A truth about the Kingdom of Heaven


Matthew 20:1—16

This parable, found only in Matthew, is another one of Matthew’s “kingdom parables,” introduced by the familiar phrase, “the kingdom of heaven is like…” However, there is a difference; the use of “for” shows that this parable is meant to expand on something Jesus taught earlier—

But many who are first will be last, and many who are last will be first. (Matthew 19:30)

Thanks to this parable, we come to understand how “the last” person is able to become “first,” namely through free grace. Jesus’ point in this teaching is not that those who work just an hour do as much as those who work all day, nor that the willingness of those latecomers matches that of those who worked all day. In spite of what some commentators think, the latecomers are not Gentiles, nor are they reckoned equal to the all-day workers, nor is their work viewed of equal value. No, this parable in no way teaches that all kingdom work is equal or that all kingdom workers are equal.

This wonderful parable is only designed to cleverly lead Jesus’ listeners to the conclusion that God is gracious, and if God were really a wealthy landowner, He would be different from any landowner that has ever lived. The parable is not about the workers; it is all about the wealthy landowner.

1. The landowner and his vineyard, 20:1—7

Jesus wants to teach us something about the nature of the Kingdom of Heaven, but in order to understand that truth; we must first understand something about the One in charge of it. Obviously God is over His Kingdom, just as the “landowner” is master of his home and property. The characteristics of the landowner in the parable parallel those of God.

  • The landowner is pictured as being wealthy;
  • His estate consists of a homestead and a large vineyard;
  • The vineyard is the object of his special care and attention and he needs many workers to tend it.

In parabolic form, then, we encounter God in the form of this wealthy landowner. There is no denying the fact of the wealth of God. Remember Psalm 50? In particular, God speaking says these things about Himself—

[F]or every animal of the forest is mine, and the cattle on a thousand hills. I know every bird in the mountains, and the insects in the fields are mine. If I were hungry I would not tell you, for the world is mine, and all that is in it. (Psalm 50:10—12)

As the One who owns it all, God is sovereign in His rule, and He has the right to govern His Kingdom as He sees fit, just as the landowner is able to set his own rules over all that work for him, including wages.

He agreed to pay them a denarius for the day and sent them into his vineyard. (Matthew 20:2)

The landowner began his day early, maybe at sunrise, and went to find workers. In large cities, it was not uncommon to find men gathered early in the morning looking for work, especially during harvest time. In the case of a vineyard, when the grapes were ripe, they would need to be picked immediately; time was of the essence.

While it is not stated in explicitly, the way verse 2 is written seems to indicate that there was some discussion about the wages. The landowner “agreed,” suggesting that despite his position of authority, he came to an agreement with all the workers as to how much to pay them. The workers, for their part, entered into this agreement fully aware of what their work and time were worth. The landowner had no need to twist their arms; they consented to work for this man of their own free will at a mutually agreeable rate of pay.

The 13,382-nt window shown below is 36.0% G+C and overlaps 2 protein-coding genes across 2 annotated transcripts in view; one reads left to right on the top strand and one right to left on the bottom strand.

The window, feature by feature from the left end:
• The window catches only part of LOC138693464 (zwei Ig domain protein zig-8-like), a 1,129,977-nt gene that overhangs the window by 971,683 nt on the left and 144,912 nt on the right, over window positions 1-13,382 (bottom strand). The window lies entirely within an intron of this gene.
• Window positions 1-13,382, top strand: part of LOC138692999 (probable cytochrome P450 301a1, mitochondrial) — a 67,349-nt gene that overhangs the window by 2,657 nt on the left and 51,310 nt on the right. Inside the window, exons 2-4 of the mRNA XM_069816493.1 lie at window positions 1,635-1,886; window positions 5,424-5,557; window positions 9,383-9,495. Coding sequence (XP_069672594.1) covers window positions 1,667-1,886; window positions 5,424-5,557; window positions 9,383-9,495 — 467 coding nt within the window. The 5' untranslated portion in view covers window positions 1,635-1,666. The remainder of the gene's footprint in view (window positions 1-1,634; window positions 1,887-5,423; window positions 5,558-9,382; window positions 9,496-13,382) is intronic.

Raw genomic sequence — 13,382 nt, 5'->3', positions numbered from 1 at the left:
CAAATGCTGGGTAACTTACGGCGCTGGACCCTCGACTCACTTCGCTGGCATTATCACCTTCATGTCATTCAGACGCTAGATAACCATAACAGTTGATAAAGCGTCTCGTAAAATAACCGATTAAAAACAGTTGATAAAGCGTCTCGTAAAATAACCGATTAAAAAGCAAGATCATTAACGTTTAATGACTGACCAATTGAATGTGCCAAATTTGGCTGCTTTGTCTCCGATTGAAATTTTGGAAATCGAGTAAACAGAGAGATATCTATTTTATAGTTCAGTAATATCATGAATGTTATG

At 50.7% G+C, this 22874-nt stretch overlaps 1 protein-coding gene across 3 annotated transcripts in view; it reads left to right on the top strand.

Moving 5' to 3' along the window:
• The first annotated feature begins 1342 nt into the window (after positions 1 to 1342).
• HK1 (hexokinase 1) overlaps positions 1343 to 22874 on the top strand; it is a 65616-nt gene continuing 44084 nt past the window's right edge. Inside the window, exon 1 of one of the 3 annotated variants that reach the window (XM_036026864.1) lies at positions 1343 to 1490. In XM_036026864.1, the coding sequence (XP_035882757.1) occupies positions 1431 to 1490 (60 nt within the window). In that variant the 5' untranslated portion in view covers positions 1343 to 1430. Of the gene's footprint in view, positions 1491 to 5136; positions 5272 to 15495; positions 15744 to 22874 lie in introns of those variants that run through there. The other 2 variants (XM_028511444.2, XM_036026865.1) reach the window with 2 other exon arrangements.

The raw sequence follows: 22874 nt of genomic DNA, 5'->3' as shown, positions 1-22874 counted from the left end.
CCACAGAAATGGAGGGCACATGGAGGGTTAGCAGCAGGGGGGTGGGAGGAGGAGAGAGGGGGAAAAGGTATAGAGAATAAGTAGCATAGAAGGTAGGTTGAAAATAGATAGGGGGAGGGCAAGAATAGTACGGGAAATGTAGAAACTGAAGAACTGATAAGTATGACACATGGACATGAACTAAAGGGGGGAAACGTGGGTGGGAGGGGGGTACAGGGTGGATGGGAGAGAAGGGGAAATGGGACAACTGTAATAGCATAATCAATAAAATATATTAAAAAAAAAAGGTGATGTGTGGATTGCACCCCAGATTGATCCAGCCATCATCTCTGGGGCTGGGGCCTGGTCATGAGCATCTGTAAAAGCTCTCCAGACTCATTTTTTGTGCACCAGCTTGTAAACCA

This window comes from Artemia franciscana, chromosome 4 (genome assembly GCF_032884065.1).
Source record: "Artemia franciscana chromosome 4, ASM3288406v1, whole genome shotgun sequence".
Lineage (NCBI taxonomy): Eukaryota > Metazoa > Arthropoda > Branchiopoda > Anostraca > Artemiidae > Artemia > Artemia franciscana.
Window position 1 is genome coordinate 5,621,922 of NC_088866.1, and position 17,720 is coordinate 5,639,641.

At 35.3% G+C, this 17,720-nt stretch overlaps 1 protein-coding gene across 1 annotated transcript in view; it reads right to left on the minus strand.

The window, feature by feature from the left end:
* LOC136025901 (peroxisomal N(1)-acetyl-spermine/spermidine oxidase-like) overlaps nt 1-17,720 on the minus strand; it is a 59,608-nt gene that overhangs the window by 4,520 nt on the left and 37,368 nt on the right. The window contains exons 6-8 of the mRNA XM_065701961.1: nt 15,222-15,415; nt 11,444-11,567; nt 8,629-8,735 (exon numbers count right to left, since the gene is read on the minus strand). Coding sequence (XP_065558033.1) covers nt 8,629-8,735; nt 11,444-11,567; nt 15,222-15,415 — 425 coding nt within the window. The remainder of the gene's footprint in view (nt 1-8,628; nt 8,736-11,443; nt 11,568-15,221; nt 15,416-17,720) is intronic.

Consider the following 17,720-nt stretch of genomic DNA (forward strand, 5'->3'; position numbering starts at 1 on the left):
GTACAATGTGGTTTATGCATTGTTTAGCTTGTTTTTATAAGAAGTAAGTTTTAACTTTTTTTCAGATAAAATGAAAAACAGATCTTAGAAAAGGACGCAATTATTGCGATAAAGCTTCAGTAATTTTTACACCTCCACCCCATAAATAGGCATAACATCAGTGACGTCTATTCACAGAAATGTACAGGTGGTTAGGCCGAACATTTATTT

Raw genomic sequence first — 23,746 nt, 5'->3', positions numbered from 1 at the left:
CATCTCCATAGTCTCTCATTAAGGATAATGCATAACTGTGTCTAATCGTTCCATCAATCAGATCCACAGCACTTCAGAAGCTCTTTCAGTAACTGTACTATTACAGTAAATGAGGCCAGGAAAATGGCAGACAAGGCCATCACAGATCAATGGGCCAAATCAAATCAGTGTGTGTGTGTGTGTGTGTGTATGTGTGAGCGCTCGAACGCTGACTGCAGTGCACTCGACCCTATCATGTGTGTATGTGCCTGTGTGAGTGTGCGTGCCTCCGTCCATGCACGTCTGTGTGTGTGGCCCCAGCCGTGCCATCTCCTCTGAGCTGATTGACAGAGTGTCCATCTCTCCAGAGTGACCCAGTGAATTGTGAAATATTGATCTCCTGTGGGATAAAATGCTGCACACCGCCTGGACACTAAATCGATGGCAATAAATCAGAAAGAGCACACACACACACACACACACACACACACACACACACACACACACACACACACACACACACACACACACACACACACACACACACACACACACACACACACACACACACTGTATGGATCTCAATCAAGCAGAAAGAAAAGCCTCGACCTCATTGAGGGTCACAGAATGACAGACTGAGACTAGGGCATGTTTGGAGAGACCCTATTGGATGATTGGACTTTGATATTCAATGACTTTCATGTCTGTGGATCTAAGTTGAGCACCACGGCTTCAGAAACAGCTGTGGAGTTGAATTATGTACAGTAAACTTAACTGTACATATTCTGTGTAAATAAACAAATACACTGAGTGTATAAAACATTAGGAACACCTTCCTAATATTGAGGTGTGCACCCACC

The vineyard must have large because we see the landowner going into town three more times in search of workers; at 9 am, noon, and then again at 3 pm. Of interest is how these men were to be paid versus how the first group. The first group apparently entered into a kind of “negotiation” for their wages and the landowner and the workers all agreed to set wages. Notice how the second group of workers was to be paid—

You also go and work in my vineyard, and I will pay you whatever is right. (verse 4)

That’s the landowner talking! Imagine being offered a job by a company that told you that! Why did this second group go along with the landowner without discussing wages? They trusted him; they trusted his judgment. Though not stated, it seems the third and fourth groups of workers were hired the same way. These workers were out of work and out of resources and were probably overjoyed about working. They didn’t ask questions; they were grateful for the opportunity to work and get paid. When you’re broke, any wage is welcome.

In regards to the last group of workers. These were hired to work just one hour. What kind of business operator would hire a bunch of men for just one hour of work but pay them a whole day’s wages? The answer is clear from reading how he spoke to them—

Why have you been standing here all day long doing nothing? (verse 6b)

What set this landowner apart from all other landowners was that he was as interested in the people he hired as he was in his vineyard. He actually inquired as to why these men were not working. When they answered him, he provided a solution: he hired them! They obviously wanted to work, and he gave them the opportunity to do just that.

2. Hour of reckoning, 20:8—12

When evening came, the owner of the vineyard said to his supervisor, ‘Call the workers and pay them their wages, beginning with the last ones hired and going on to the first.’ (verse 8)

In Jesus’ day, it was customary to pay workers at the end of each day, not end of each week. As the day wore on, quitting time approached and it was time to pay the workers. There are two main points about this verse. First, the statement “when evening came” points to not only the end of the day in the parable but also the end of this dispensation: the great Day of Judgment and the ultimate manifestation of the Kingdom of Heaven. Remember, this parable is meant to teach us something about the Kingdom of God, not about vineyard management. The leads us to the second point: the order in which the workers were to be paid. The landowner wanted them to be paid from the last ones hired back to the first; the opposite order in which they were hired.